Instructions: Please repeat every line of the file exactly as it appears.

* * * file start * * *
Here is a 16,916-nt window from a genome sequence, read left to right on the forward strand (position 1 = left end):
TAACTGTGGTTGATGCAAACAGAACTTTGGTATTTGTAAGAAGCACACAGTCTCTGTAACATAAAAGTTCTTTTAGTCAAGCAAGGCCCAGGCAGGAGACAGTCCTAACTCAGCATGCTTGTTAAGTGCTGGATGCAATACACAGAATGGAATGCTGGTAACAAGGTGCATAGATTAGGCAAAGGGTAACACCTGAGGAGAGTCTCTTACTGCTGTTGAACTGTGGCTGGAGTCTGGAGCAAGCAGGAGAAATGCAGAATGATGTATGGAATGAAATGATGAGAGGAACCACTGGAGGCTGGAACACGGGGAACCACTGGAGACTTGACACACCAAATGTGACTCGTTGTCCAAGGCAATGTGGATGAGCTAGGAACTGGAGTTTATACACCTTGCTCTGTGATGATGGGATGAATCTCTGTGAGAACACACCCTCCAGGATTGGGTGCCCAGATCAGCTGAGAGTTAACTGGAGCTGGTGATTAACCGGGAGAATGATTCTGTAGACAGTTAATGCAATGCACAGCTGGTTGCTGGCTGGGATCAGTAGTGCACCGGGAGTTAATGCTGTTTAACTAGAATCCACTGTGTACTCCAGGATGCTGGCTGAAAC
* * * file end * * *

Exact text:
Here is a 16,916-nt window from a genome sequence, read left to right on the forward strand (position 1 = left end):
TAACTGTGGTTGATGCAAACAGAACTTTGGTATTTGTAAGAAGCACACAGTCTCTGTAACATAAAAGTTCTTTTAGTCAAGCAAGGCCCAGGCAGGAGACAGTCCTAACTCAGCATGCTTGTTAAGTGCTGGATGCAATACACAGAATGGAATGCTGGTAACAAGGTGCATAGATTAGGCAAAGGGTAACACCTGAGGAGAGTCTCTTACTGCTGTTGAACTGTGGCTGGAGTCTGGAGCAAGCAGGAGAAATGCAGAATGATGTATGGAATGAAATGATGAGAGGAACCACTGGAGGCTGGAACACGGGGAACCACTGGAGACTTGACACACCAAATGTGACTCGTTGTCCAAGGCAATGTGGATGAGCTAGGAACTGGAGTTTATACACCTTGCTCTGTGATGATGGGATGAATCTCTGTGAGAACACACCCTCCAGGATTGGGTGCCCAGATCAGCTGAGAGTTAACTGGAGCTGGTGATTAACCGGGAGAATGATTCTGTAGACAGTTAATGCAATGCACAGCTGGTTGCTGGCTGGGATCAGTAGTGCACCGGGAGTTAATGCTGTTTAACTAGAATCCACTGTGTACTCCAGGATGCTGGCTGAAAC